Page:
Nezumi lifted his head from Shion’s shoulder, looked down, and leant in to rub his nose against his daughter’s, who was blinking up at him. “Hey, sleepyhead.”
“Your breath smells funny. Is that alakal?”
“What do you know about alcohol?” Shion asked, peering down, his soft hair brushing Nezumi’s cheek.
The girl laughed. “Nothing,” she said, winking clumsily at Nezumi.
Shion turned on him. “Did you give her alcohol?”
“One time. Just a sip – she just wanted to try it!” Nezumi said defensively, raising his palms.
“Unbelievable,” Shion muttered, but Nezumi saw, even in the dark, that the corners of his lips were rising slightly.
“Hey, I thought that was our secret,” Nezumi said, looking back down at their daughter.
“I’m sorry, Daddy.”
Nezumi smiled. “That’s okay.” He stuck his tongue out at Shion, and the girl laughed.
“Go back to sleep, hon,” Shion said.
“Bedtime story!” she shouted.
Shion and Nezumi both groaned.
“Which one?” Shion asked exasperatedly.
“The best one.”
“Pick a different one, I’m tired of the best one.”
“No! The best one! It has to be!”
Nezumi looked at Shion with his eyebrows raised, and Shion sighed. “If it has to be, how can you say no to your own daughter?” Nezumi asked.
Shion glared at him. “Why do I have to tell it?”
“I told it last time.”
“Papa tells it!” the girl shouted, and Nezumi grinned at Shion in victory.
“Go ahead, Your Highness.”
Shion rolled his eyes and put down his glass, taking a deep breath. “Long ago, before you were born, there was a prince.”
Nezumi leaned his head back against Shion’s shoulder and closed his eyes as he listened to the man’s familiar voice.
“The prince was supposed to marry a princess, but three months before the wedding, he met a lowly rat with captivating grey eyes.”
“No, that’s not right. Alluring,” the girl objected.
“Oh, right, sorry. He met a lowly rat with alluring grey eyes.”
“Like the ocean.”
Nezumi could feel Shion nodding. “Like the ocean at night, when the moon reflects on the dark surface. The prince immediately fell for this rat, but he was conflicted. He had known he would marry the princess for his whole life. He was stuck. How could he change his mind now?”
“How?” the girl asked, breathless, even though she’d heard the story countless times before.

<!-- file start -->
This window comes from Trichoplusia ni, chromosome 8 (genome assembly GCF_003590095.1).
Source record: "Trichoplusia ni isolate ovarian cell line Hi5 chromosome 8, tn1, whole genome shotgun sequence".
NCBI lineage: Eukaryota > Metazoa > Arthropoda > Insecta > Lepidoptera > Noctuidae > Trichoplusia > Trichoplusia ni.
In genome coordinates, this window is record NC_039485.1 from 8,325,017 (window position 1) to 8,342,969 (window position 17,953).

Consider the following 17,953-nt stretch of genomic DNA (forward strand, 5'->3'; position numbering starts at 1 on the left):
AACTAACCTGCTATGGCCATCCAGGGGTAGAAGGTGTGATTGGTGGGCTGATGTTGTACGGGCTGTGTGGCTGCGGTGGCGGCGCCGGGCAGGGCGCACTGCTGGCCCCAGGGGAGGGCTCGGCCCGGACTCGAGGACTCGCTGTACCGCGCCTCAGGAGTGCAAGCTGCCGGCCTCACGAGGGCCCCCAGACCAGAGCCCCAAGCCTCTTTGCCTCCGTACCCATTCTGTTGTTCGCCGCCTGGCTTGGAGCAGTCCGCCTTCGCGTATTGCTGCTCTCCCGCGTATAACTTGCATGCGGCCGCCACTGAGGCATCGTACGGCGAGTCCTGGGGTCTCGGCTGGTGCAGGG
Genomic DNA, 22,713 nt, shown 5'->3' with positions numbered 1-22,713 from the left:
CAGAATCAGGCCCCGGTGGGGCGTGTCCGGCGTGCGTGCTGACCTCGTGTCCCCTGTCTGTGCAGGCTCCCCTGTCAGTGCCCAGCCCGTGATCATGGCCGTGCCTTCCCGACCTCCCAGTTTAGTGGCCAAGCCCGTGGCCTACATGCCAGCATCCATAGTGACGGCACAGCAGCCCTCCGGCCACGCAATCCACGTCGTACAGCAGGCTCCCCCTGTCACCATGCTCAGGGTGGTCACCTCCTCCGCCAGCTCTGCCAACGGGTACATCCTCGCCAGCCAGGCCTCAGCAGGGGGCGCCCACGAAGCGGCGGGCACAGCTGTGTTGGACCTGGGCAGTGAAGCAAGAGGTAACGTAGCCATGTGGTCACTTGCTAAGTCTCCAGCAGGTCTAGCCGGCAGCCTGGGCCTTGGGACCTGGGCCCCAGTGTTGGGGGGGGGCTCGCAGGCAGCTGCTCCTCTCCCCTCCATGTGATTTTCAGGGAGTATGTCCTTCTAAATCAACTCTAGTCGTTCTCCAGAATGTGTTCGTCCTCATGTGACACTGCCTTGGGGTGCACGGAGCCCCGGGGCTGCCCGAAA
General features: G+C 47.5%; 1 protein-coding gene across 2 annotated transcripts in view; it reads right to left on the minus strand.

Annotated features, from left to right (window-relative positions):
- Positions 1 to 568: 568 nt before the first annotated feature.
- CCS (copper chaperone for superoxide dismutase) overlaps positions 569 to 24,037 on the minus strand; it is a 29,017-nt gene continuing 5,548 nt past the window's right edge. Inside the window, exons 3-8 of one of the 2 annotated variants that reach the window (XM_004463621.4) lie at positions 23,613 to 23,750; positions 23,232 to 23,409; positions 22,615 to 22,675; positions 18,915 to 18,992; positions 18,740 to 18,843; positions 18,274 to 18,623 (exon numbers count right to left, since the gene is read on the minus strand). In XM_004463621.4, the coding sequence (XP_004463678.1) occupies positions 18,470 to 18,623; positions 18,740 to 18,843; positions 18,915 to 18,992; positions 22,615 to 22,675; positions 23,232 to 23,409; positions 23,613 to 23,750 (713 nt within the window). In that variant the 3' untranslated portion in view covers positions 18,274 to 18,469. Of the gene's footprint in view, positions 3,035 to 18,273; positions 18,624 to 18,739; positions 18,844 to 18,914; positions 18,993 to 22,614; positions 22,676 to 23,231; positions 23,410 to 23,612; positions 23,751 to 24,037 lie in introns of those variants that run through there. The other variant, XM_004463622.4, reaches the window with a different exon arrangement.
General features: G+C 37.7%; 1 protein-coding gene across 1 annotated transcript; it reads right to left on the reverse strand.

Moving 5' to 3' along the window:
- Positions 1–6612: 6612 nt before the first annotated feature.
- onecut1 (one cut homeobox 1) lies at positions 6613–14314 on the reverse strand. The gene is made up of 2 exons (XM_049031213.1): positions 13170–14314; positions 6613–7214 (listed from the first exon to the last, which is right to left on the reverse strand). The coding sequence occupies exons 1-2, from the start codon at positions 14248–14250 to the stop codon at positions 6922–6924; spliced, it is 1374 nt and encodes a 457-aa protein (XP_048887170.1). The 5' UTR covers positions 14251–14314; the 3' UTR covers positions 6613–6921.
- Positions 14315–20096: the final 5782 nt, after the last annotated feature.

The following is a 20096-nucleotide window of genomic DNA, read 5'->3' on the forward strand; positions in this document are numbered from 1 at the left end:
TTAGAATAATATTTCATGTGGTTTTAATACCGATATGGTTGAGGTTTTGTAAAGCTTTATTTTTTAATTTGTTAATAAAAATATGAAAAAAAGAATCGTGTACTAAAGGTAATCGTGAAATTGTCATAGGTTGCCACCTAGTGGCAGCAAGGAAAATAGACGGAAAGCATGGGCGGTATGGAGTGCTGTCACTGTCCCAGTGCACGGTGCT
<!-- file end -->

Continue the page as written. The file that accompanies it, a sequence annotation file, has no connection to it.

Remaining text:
“Well, at first, he didn’t know. He couldn’t figure it out, so after spending many weeks with the rat, he thought he had to end their friendship. The rat had been working less, to have time to play with the prince, and because of this, he had lost his home. The prince thought this was his fault, and told the rat they couldn’t be friends anymore.”
“And then I came in!”
“No, not yet.”
“Oh right, I forgot. Keep going.”
“And then came the day of the wedding. The prince was confused, but thought he knew what he had to do. He thought he had to marry the princess, even though his heart belonged to the rat with the grey eyes. He watched the princess walk down the aisle, his heart thumping in his chest.”
“And then grandma – ”
“Shh, let Papa tell the story,” Nezumi said, his eyes still closed.
“Sorry Daddy,” the girl whispered.
Shion’s hand squeezed Nezumi’s. “And then, as the prince stood there, his eyes locked on his mother’s, and she didn’t look happy. Why wouldn’t a mother be happy on her son’s wedding day, the prince wondered. And then he realized, his mother was merely a mirror of himself.”
“Then Daddy punches him!”
Shion laughed. “Not yet. Then the prince pulls the princess aside, before the ceremony can start, and tells her he loves her, but he is in love with someone else. And the princess, because she loved the prince back, tells him that she cannot trap him, and that he must be with the one he truly loves.”
“I like the princess.”
“Me too,” Shion agreed. “So the prince left the wedding and ran outside, to where the rat had been working. And he ran up to the rat and apologized and confessed his feelings and begged for forgiveness. And then the rat punched him.”
The girl giggled, and even Nezumi grinned.
“But after he got a little angry and did some pointless shouting, the rat took the prince back, and they kissed, and lived happily ever after.”
“You forgot me!”
“Oh, right. A few years later, the prince and the rat realized that even though they could never be lonely again, their hearts had grown so much while they were together that there was room for someone else in them. The prince and the rat didn’t know what to do, and wondered where they could find someone to fill up this room.”
“Where did they look?”
“They looked on the ground, but there was no one special enough. They looked in the ocean, but there was no one beautiful enough. Then one night, the rat had an idea, and pointed to the sky. ‘Up there,’ he said. ‘One of the stars, the brightest one.’ So the prince and the rat climbed and climbed and climbed until they were high enough to pluck one of the stars out of the sky, and bring her back to Earth, where she turned into a beautiful girl.”
“What did they name her?”
“Hm, I can’t remember.”
The girl giggled. “Yes, you can!”
“No, no, I’m getting old, I’ve forgotten.”
“Daddy! Help Papa remember.”
Nezumi opened his eyes and peered down at the girl. “I think, and I might be wrong, but I think her name was… Hoshi?”
“Yes! Hoshi! My name is Hoshi!”
“Are you sure?” Shion asked.
“I promise, I’m sure!”
“Well, if you promise.”
“I think she’s sure.”
“Then it’s settled. The prince and the rat stole a star and named her Hoshi. And that’s when they lived happily ever after.”
“The end,” Shion agreed. “Now time for bed.”
“No, not again.”
“Will Daddy carry me home when I fall asleep?” Hoshi asked, her voice already fading.
“No, we’re going to leave you here.”
“Hey, Daddy, will you carry our lovely star back home when she falls asleep like a good girl?” Shion asked.
“Your wish is my command, Your Highness.”
“Hm?” Nezumi asked. Shion had reached behind him and pulled out Nezumi’s ponytail. Nezumi felt his hair fall around both their shoulders.
“Why do you call Daddy that?”
“Because,” Nezumi replied, closing his eyes again as Shion’s light fingers brushed his hair from his face, “he’s my prince.”
“And are you his rat?”
Nezumi laughed, and felt Shion’s lips graze the top of his head. “No, Hoshi. I’m his waiter.”